SEO | July 26, 2011
There’s more to life than “shoes”: why the main ‘head’ keyword isn’t everything
In SEO, the goal for a number of businesses seems to be to rank for their industry’s main keyword. It may be an absolute dream for a small shoe shop to optimise its website for the keyword “shoes” for example, but the reality is that it may be nearly impossible when the competition is made up of big-name brands such as Office, Barratts and Schuh, whose budgets and resources will be far greater in comparison.
This may seem obvious, yet we occasionally meet businesses who think this type of goal is realistically achievable and the best course of action. Beyond that, there are some marketers working for big-name brands who care so much about the ‘head’ term that they risk neglecting other keyword areas and search terms, which could have a potentially damaging effect on their overall SEO efforts.
The head term vs. the long tail
To highlight the difference between the head term and the ‘long tail’ (the rest of the searches related to head term), we used the Google AdWords Keyword Tool to work out the difference in search volume as a percentage.
According to the Keyword Tool, [shoes] on exact match (i.e. Google users typing in the exact phrase “shoes” into Google with nothing before or after it) is searched for 165,000 times per month in the UK. This statistic alone sounds amazing – imagine being on page 1 of Google for that keyword and receiving a share of the visitors! But how many people use Google for any keyword containing or relating to “shoes?” The answer: 9,140,000 UK searches per month!
This is the broad match figure: according to Google’s definition, broad match includes “synonyms, singular/plural forms, relevant variants of your keywords and phrases containing your keywords.”
To give you an idea, this will include other high-volume keywords…
– “wedding shoes” (49,500 UK searches per month)
– “shoes online” (27,100)
– “cheap shoes” (18,100)
…All the way down to the really specific searches:
– “discount womens shoes” (58 UK searches per month)
– “buy ladies shoes online” (22)
– “uk online shoe store” (12)
If you compare the keyword [shoes] on exact match to its broad match version (e.g. the Long Tail), [shoes] occupies only 1.8% of the entire share of searches in the market:
Therefore, someone chasing [shoes] and nothing else risks missing out on 98% of the market searching for shoes using Google.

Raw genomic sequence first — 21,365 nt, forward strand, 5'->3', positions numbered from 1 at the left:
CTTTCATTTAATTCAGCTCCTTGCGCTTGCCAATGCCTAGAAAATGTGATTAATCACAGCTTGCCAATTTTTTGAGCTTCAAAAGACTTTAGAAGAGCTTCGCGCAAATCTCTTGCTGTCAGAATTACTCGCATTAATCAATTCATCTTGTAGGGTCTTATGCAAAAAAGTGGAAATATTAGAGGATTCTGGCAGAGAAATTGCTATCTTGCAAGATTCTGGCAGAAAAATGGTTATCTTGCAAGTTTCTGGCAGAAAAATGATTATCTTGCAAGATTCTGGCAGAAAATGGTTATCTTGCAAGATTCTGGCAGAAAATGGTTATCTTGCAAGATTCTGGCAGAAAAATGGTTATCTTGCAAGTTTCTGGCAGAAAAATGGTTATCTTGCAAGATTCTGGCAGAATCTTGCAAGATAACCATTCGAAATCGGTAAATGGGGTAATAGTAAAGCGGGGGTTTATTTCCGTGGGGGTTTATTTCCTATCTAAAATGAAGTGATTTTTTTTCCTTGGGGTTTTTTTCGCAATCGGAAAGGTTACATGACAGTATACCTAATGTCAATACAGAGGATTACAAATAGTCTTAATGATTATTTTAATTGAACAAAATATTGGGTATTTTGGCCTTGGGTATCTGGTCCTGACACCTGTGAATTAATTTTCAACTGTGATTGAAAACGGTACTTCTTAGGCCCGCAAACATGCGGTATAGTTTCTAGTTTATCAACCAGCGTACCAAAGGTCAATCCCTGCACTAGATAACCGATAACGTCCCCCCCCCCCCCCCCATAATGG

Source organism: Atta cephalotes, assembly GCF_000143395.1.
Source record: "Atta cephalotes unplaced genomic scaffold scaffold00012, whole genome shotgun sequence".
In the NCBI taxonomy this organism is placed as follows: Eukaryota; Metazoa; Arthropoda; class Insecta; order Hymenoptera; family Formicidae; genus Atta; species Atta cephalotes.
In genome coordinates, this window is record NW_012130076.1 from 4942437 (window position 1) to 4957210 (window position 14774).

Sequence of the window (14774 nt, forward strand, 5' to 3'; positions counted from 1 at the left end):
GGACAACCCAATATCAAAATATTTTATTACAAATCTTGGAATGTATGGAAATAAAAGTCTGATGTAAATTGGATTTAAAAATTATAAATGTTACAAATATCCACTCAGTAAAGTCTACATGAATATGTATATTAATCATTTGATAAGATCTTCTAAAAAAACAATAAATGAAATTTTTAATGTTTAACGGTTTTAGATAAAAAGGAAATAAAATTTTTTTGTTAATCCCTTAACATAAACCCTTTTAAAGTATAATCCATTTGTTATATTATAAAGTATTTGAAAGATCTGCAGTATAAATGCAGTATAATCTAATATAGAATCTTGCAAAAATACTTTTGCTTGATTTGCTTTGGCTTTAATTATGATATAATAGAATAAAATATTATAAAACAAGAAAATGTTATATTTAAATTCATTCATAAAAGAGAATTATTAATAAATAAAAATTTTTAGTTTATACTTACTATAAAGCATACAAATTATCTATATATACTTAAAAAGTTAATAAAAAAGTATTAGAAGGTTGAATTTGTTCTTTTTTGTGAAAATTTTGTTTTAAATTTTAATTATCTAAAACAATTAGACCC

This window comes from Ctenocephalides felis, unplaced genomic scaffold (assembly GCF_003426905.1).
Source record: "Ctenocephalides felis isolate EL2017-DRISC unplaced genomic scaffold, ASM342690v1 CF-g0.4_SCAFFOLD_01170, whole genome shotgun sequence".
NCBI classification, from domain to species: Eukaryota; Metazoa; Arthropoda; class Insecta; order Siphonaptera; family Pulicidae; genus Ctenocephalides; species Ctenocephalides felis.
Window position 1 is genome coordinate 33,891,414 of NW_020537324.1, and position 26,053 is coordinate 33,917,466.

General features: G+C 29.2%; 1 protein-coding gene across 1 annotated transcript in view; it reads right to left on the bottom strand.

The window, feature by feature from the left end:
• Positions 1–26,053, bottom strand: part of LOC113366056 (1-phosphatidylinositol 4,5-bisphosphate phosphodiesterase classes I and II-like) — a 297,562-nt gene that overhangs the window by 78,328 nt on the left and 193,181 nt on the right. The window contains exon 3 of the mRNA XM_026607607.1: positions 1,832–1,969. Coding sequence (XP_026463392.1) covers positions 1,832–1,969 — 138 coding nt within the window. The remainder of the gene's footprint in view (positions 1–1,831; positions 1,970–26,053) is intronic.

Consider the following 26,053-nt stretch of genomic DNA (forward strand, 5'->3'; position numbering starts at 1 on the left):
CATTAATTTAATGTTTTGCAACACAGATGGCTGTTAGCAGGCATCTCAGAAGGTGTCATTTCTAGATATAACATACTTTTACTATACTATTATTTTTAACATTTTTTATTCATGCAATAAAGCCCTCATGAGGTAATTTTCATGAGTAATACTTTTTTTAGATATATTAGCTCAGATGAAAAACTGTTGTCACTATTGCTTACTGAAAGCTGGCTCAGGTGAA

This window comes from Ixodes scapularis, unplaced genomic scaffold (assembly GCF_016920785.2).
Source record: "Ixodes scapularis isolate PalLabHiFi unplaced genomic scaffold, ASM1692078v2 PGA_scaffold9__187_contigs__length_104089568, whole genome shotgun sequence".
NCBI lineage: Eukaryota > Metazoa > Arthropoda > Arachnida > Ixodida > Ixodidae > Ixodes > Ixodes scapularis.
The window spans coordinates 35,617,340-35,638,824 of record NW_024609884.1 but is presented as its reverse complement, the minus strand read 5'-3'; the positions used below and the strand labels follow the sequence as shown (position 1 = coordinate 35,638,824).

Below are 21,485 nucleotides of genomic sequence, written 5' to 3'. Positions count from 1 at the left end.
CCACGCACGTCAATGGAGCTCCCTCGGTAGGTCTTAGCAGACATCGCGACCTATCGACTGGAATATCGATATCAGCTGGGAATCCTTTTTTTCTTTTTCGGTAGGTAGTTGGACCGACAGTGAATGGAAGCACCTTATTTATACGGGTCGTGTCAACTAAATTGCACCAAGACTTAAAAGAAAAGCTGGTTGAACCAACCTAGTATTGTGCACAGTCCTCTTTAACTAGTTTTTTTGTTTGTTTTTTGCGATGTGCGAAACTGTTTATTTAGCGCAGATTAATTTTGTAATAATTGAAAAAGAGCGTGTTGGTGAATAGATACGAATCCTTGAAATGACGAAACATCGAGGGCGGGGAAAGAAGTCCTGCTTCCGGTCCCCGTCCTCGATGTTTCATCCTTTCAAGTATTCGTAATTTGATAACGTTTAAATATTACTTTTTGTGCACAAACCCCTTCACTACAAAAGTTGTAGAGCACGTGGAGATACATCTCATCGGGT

The risks of chasing the head
We recently heard of an example of an independent shoe shop that only sells ballerina pumps, whose website coincidentally ranked well organically for “shoes” searches relating to their location (e.g. “shoes london”). Although this sounds great on the surface and would have been great for general exposure, it was actually quite useless to them. Using them as an example, they probably found the head term for their industry & city to be:
– Not specific enough: If someone is searching for shoes, are they looking for tennis shoes, running shoes, kids shoes, ladies shoes, boots, trainers, sandals…? Unless they happen to be looking for ballerina pumps, the site appearing for their search would have been worthless to them, unless they sold all types of shoes imaginable.
– Harder to convert: For the above reason, it is much harder converting this type of traffic into customers, especially if it is not what they are really looking for. Likewise, it would be a surprise if they were unable to convert people searching for “ballerina pumps in london,” for example – the type of product they sell twinned with their location.
– More expensive: In this instance, if the ballerina shoe shop were to use Google AdWords and target national traffic, the approximate CPC (cost per click) for “shoes” is £0.65, according to their Keyword Tool. However, “ballerina shoes” and “ballerina pumps” are £0.47 and £0.36, respectively. The latter two search terms may get fewer people searching for them – due to their specificity – but they are cheaper, more specific and therefore easier to convert for this particular shop/website. They could effectively be spending less money in advertising but earning more back in the sales they receive from this type of traffic.
Grabbing the tail
As the long tail is generally a less competitive sector of the market compared to the head term, it is usually a lot easier to target and chase this type of traffic.
So instead of going all out and aiming for “shoes,” time can be spent building links and writing content that targets the long tail searches, examples of content including advice articles, news stories, top tips and how-to guides. Go for enough of them and combined they might actually thwart the head term in terms of volume. Not only that but they will likely draw in a better quality of traffic to the website, who will be more likely to buy the products or services on offer to them.